Slow lifts: Endangered Species?

Not so long ago, most ski lifts were slow. They provided us with a chance to catch up, regroup, think about our technique, rest our legs and even munch on a sandwich or a bar. They also gave us a chance to talk. Talk about anything: from views, to snow quality, to weather, good restaurants or cool equipment; the list could go on forever… In those days, even though chairlifts could be painfully slow, we got to the top without realizing we had spent fifteen solid minutes hanging up in the air.

We had to wait until 1981 to see the first ever, high speed detachable quad in the world, installed in the Rocky Mountains. Since then, that precious “chair-time” has been rapidly eroding; at the best American resorts, high-speed chairlift are becoming the norm. Next winter, what used to be the perfect illustration for today’s subject, the Deer Crest chairlift, will undergo a total metamorphosis and in the process, will shed its fixed grips, its slow, easy pace, for a brand new detachable design that will whisk skiers, in less than half the time taken previously, to the top of the Jordanelle Gondola. In the process, it will also get rechristened “Mountaineer Express.”

Back in February of 2010, I wrote a blog about chairlift stories, set back in a time where most chairlifts hanged to a fixed grip, moved up much more slowly and were the perfect place for telling, trading or making stories, as long as the company was receptive and the weather wasn’t extreme. Of course, things have changed a great deal with the spread of portable music players and the proliferation of smart phones. Now, a short life ride is all the time one needs for checking emails, tweeting or responding to a Facebook post. What I’m trying to say is that today, chairlifts have become more an opportunity to catch up on-line than striking a long and profound conversation. From that viewpoint, the demise of the slower lift might accompany the end of endless chat aloft. So much for long conversations or even for a quick lunch up in the air (Deer Valley restaurants are a much better culinary alternative anyway!)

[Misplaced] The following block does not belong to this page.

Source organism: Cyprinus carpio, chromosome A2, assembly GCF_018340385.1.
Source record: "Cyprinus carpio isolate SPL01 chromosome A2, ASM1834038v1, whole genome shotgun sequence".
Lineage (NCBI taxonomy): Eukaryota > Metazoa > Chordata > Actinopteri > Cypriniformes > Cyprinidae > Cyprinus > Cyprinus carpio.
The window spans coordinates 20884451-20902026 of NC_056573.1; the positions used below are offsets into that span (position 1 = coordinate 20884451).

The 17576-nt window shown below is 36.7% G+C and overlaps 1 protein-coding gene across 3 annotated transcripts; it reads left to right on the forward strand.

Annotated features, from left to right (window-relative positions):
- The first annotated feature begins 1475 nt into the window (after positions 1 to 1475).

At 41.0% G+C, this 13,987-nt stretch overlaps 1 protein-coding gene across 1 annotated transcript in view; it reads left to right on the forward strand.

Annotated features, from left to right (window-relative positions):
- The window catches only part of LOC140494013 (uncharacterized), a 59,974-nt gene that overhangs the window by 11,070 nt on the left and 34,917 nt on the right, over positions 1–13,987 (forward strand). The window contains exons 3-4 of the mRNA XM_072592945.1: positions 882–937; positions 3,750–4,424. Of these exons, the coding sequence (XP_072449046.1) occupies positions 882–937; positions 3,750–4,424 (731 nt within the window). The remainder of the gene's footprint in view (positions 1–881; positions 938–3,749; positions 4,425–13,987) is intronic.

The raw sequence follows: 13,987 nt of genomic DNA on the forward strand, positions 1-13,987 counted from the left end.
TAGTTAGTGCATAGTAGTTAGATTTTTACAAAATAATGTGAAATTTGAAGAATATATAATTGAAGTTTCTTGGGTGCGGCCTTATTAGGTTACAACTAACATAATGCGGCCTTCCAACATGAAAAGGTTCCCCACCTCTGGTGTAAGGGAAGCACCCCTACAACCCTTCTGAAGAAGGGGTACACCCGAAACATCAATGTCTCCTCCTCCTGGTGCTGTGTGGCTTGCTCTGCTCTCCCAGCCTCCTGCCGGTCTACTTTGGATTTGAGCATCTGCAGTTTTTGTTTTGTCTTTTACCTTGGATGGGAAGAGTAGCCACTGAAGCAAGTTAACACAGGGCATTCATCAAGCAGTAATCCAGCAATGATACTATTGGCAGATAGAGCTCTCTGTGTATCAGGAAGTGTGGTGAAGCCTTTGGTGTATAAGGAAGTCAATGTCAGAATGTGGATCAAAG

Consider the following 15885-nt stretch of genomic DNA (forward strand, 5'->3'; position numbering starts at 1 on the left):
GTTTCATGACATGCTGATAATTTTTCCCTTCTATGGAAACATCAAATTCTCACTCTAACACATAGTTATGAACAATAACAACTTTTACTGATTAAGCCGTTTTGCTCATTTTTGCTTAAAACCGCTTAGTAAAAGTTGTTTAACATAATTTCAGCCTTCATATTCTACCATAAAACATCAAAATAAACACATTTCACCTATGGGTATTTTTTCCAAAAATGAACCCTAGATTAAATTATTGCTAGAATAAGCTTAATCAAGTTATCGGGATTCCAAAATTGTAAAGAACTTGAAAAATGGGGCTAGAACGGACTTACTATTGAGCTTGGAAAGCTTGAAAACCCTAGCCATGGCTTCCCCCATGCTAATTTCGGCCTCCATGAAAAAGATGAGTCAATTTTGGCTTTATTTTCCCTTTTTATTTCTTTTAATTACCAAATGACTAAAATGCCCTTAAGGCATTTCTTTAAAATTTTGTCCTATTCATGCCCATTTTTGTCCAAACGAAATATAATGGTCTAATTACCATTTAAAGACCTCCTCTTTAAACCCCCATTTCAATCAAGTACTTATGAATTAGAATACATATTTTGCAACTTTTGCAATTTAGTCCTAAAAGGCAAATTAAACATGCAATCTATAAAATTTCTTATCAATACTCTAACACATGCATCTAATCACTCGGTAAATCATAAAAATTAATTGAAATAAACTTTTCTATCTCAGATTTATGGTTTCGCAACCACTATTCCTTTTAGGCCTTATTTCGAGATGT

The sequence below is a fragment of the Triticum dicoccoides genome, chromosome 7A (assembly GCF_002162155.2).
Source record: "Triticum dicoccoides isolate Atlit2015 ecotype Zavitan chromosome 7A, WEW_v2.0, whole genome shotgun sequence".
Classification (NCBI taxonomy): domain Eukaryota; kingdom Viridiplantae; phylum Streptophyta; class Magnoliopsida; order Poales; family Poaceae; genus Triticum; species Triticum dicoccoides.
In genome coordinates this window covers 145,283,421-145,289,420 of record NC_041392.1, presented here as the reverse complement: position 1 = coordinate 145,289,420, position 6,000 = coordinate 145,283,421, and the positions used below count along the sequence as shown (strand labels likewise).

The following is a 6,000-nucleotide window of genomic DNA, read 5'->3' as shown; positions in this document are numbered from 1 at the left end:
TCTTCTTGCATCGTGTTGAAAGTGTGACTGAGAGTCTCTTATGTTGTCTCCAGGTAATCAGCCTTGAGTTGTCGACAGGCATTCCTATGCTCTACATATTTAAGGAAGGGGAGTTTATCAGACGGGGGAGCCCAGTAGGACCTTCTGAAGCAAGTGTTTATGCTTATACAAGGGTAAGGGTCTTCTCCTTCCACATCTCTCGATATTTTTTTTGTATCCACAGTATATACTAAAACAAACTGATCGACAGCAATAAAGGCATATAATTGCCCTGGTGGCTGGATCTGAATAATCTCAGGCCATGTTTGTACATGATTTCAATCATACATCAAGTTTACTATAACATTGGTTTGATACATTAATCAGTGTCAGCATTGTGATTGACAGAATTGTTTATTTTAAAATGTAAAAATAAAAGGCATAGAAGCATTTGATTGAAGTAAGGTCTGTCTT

And with the switch to faster ski-lifts what about our own, tired legs. I can think of many time when finally sitting down while riding up the mountain was a welcome relief! One might argue that nowadays skiers are much more fit and don’t generally look for the “rest” provided by a slow moving seat. I would add that with so many new spas available in and around Deer Valley, soothing options are today more easily available and have become so common-place that a tired pair of legs can soon be pampered and repaired into peak shape after a solid day of hard skiing.  On the flip side, one aspect no one will miss with detachable chairlifts is the “bump” in the back of our calves that could be common place if we didn’t pay attention or if the lift attendants weren’t so kind to be holding (or bumping) the chair for us.

This creature-of-comfort consideration also brings up my last argument: Today, with much faster ski-lifts, the same amount of skiing that used to take an entire day, can be compressed into half that time thanks to these express chairlifts and there’s now more time for enjoying all the extra resort activities that have sprouted in recent years. We all know that multitasking doesn’t work too well, so why not ski more intensely for fewer hours on these state-of-the-art lifts and use up the extra time for a longer and much more civilized lunch break, some early après-ski, a shopping spree, a spa session or for discovering snowmobiling or a hike in snowshoes?